Anyway, if you have a close friend or relative in town who would be willing to claim one of your dogs was 'on loan' from them if necessary...? :shrug:

November 22nd, 2009, 01:54 PM
that might be a good idea,

November 22nd, 2009, 01:58 PM
Not laughing at you. Just thinking if it were me I would have been a foster failure about one year, six months ago!!! :o Kudos to you for hanging in with him and giving him a good life. :highfive:
I would go with hazel's idea. There are usually ways of getting around the "rules" as long as it's not overboard. I prefer to think of them as "guidelines". :D

November 22nd, 2009, 02:54 PM
I think that's very true the rules can be broken within reason, plus if I had any more my husband would kill me. But in the best interest of my foster it would be best if he stayed with us, he has come such a long way since we got him. He
has many more things to adjust to, and I know just the person who can do it!
thanks, everyone for your imput!

November 22nd, 2009, 03:19 PM
I usually end up being a foster failure after 2 weeks :laughing: I can't let them go, lol. Your boy sounds like he is doing great with you, perhaps he should be a permenent foster? We used to do that for foster families who wanted to adopt but it would infringe on the bylaws (perm. fosters are not completely adopted, therefore do not count towards the limit). At one point I had about 7 perm. fosters with us :D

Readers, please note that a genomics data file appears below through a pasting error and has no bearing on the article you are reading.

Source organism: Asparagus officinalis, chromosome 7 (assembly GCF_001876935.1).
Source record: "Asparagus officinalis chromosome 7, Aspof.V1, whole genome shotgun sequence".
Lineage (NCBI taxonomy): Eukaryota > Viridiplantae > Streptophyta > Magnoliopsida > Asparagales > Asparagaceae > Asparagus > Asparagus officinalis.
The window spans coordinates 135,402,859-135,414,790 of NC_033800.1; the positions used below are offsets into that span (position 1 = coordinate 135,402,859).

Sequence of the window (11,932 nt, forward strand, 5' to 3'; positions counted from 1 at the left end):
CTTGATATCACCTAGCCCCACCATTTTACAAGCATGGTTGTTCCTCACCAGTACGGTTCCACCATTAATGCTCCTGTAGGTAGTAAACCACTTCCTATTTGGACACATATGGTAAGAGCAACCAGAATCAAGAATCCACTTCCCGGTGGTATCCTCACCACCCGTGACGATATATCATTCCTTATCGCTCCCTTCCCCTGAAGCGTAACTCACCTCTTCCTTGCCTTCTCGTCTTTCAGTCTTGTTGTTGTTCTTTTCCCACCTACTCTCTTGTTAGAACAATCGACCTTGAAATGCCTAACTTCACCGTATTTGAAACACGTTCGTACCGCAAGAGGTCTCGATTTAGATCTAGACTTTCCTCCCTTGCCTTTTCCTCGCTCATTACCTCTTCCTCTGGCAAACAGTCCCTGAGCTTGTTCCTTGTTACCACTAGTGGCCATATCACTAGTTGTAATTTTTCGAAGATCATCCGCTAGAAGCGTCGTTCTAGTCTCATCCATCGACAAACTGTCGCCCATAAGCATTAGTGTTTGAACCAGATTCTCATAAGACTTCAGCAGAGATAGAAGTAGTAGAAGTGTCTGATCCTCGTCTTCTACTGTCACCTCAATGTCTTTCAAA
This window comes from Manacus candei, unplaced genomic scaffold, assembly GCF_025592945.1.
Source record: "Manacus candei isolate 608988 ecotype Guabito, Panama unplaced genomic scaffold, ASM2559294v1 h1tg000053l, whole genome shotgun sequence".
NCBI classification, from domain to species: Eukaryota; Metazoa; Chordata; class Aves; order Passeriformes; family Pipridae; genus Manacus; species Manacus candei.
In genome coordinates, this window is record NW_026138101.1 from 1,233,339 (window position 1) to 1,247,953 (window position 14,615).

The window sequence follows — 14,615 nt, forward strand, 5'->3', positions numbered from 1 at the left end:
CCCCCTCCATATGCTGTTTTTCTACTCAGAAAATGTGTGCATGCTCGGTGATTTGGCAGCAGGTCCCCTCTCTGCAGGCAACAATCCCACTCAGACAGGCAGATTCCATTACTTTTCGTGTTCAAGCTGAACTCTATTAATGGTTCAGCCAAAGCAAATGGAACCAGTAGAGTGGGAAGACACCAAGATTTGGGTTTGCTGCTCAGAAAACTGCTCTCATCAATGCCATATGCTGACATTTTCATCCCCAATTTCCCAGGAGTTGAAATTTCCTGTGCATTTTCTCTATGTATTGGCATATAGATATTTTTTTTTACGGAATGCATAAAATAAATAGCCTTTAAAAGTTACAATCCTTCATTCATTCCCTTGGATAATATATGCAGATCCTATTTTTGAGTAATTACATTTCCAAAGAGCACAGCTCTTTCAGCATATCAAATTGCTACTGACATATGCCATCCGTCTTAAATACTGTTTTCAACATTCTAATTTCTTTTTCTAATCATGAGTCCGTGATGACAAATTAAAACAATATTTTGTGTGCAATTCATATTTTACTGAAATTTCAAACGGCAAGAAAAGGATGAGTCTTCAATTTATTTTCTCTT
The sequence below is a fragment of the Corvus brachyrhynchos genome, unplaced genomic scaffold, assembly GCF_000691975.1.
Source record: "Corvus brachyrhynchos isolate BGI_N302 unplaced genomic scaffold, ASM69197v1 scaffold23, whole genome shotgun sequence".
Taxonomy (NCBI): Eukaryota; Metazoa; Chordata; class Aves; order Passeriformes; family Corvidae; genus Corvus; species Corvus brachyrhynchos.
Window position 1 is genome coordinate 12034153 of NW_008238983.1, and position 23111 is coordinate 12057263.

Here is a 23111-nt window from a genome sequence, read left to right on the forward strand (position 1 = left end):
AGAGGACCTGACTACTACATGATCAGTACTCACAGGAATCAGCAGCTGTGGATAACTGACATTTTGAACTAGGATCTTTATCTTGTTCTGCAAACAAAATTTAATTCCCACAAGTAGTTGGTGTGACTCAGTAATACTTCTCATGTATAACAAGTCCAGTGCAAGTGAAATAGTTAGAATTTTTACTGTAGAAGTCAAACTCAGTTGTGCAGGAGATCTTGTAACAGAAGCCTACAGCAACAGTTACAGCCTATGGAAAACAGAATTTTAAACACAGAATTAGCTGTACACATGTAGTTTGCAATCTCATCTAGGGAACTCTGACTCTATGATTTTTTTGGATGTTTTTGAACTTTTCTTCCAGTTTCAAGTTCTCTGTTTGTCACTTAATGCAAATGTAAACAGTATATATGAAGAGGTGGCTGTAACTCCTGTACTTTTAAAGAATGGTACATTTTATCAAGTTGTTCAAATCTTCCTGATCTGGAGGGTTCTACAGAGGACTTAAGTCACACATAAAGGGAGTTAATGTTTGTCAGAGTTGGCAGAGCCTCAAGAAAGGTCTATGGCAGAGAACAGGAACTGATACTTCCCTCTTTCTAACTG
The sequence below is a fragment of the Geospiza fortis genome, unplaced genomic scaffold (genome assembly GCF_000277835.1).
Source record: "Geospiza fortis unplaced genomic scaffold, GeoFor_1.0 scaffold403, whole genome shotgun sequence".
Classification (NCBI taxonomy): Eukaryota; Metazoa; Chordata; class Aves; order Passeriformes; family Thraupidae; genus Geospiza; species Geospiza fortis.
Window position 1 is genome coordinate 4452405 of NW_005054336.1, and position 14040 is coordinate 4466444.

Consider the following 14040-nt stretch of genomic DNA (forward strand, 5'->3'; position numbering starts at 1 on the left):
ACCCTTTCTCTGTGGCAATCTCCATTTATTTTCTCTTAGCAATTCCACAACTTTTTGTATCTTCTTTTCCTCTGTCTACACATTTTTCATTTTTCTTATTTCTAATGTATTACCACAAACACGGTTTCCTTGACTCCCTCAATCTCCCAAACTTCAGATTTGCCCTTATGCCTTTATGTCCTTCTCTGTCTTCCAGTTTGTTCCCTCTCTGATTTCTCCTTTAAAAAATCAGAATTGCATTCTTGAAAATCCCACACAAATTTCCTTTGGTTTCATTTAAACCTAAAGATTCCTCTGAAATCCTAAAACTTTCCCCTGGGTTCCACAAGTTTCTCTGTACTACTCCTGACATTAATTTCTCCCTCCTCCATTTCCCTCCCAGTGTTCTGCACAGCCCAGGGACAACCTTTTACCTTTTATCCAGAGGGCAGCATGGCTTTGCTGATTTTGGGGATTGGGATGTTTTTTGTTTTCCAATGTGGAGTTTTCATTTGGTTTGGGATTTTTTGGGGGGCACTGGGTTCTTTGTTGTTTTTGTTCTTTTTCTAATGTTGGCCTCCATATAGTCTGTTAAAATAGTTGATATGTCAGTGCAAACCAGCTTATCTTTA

November 22nd, 2009, 03:23 PM
I have fostered before but never had one for this long with so many issues?

I wouldn't call them issues , your foster is afraid of loud noises , like many many other dogs.

This would be your call , I know I would have adopted him myself a long time ago if he was my foster :p My "max" is about 4 months.

November 22nd, 2009, 06:40 PM
I guess what I was trying to say is I have had him for so long, I didn't worry about adopting him he was already with me with no applications. No worries. Until someone finally applied for him, that's when it hit me that I really couldn't see letting him go after all this time. As far his issues this isn't just scared of noise this is trying to go through a front window to get away, or clawing through a wooden door to get safe. Best one yet was trying to get behind a computer desk that only had 4 inches to squeeze into, this guy doesn't just find look for a safe spot he'll make his own hole in a wall!! When I say attack a vacuum I mean pickup the beater bar and all while it is on!! Same with a lawn mower, obviously now we just put him in another room, but I never had to deal with this before, and I've fostered many times. We have worked long and hard with him and have him on medications plus work with everyday with his fear and he's come along way, I just didn't expect anyone to take him away, so I didn't adopt him. I have paid for his food, medications and additional vet costs to help him, the only thing I didn't do was adopt him right away, in the beginning he was my foster.